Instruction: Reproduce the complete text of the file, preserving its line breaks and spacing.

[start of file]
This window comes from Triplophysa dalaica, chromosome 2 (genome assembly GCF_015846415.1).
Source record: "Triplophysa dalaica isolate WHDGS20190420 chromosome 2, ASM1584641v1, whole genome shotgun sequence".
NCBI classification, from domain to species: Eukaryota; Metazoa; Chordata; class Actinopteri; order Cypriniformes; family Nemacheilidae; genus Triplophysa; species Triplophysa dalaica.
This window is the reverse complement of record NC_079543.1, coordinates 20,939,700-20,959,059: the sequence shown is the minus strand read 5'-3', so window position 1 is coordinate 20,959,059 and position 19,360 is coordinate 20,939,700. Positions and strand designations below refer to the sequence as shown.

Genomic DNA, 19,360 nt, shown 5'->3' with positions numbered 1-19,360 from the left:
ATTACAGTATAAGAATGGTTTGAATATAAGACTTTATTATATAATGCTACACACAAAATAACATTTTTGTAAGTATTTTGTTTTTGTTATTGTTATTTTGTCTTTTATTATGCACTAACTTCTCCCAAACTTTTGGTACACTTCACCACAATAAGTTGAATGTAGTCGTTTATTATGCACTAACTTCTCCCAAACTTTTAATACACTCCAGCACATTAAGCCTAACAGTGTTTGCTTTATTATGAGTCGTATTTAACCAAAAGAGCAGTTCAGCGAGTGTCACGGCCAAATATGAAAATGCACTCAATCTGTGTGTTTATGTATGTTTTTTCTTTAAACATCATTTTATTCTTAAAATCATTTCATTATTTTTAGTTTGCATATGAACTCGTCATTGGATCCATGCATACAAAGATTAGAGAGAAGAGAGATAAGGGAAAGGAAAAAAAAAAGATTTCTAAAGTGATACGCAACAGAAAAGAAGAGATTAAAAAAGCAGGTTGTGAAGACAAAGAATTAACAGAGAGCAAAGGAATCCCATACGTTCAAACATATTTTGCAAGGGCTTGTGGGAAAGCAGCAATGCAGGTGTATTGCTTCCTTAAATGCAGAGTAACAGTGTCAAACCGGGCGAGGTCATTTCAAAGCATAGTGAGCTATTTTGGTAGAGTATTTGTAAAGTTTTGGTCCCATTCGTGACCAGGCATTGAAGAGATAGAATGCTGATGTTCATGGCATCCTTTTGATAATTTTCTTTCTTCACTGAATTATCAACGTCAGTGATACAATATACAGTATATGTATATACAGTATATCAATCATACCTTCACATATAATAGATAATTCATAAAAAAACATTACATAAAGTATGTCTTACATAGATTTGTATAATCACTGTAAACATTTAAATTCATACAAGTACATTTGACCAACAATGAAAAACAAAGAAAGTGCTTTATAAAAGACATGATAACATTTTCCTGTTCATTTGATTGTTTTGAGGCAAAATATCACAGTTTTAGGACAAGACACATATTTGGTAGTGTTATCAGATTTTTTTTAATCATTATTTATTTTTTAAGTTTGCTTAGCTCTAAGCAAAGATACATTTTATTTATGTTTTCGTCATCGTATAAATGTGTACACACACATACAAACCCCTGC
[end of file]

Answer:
This window comes from Triplophysa dalaica, chromosome 2 (genome assembly GCF_015846415.1).
Source record: "Triplophysa dalaica isolate WHDGS20190420 chromosome 2, ASM1584641v1, whole genome shotgun sequence".
NCBI classification, from domain to species: Eukaryota; Metazoa; Chordata; class Actinopteri; order Cypriniformes; family Nemacheilidae; genus Triplophysa; species Triplophysa dalaica.
This window is the reverse complement of record NC_079543.1, coordinates 20,939,700-20,959,059: the sequence shown is the minus strand read 5'-3', so window position 1 is coordinate 20,959,059 and position 19,360 is coordinate 20,939,700. Positions and strand designations below refer to the sequence as shown.

Genomic DNA, 19,360 nt, shown 5'->3' with positions numbered 1-19,360 from the left:
ATTACAGTATAAGAATGGTTTGAATATAAGACTTTATTATATAATGCTACACACAAAATAACATTTTTGTAAGTATTTTGTTTTTGTTATTGTTATTTTGTCTTTTATTATGCACTAACTTCTCCCAAACTTTTGGTACACTTCACCACAATAAGTTGAATGTAGTCGTTTATTATGCACTAACTTCTCCCAAACTTTTAATACACTCCAGCACATTAAGCCTAACAGTGTTTGCTTTATTATGAGTCGTATTTAACCAAAAGAGCAGTTCAGCGAGTGTCACGGCCAAATATGAAAATGCACTCAATCTGTGTGTTTATGTATGTTTTTTCTTTAAACATCATTTTATTCTTAAAATCATTTCATTATTTTTAGTTTGCATATGAACTCGTCATTGGATCCATGCATACAAAGATTAGAGAGAAGAGAGATAAGGGAAAGGAAAAAAAAAAGATTTCTAAAGTGATACGCAACAGAAAAGAAGAGATTAAAAAAGCAGGTTGTGAAGACAAAGAATTAACAGAGAGCAAAGGAATCCCATACGTTCAAACATATTTTGCAAGGGCTTGTGGGAAAGCAGCAATGCAGGTGTATTGCTTCCTTAAATGCAGAGTAACAGTGTCAAACCGGGCGAGGTCATTTCAAAGCATAGTGAGCTATTTTGGTAGAGTATTTGTAAAGTTTTGGTCCCATTCGTGACCAGGCATTGAAGAGATAGAATGCTGATGTTCATGGCATCCTTTTGATAATTTTCTTTCTTCACTGAATTATCAACGTCAGTGATACAATATACAGTATATGTATATACAGTATATCAATCATACCTTCACATATAATAGATAATTCATAAAAAAACATTACATAAAGTATGTCTTACATAGATTTGTATAATCACTGTAAACATTTAAATTCATACAAGTACATTTGACCAACAATGAAAAACAAAGAAAGTGCTTTATAAAAGACATGATAACATTTTCCTGTTCATTTGATTGTTTTGAGGCAAAATATCACAGTTTTAGGACAAGACACATATTTGGTAGTGTTATCAGATTTTTTTTAATCATTATTTATTTTTTAAGTTTGCTTAGCTCTAAGCAAAGATACATTTTATTTATGTTTTCGTCATCGTATAAATGTGTACACACACATACAAACCCCTGC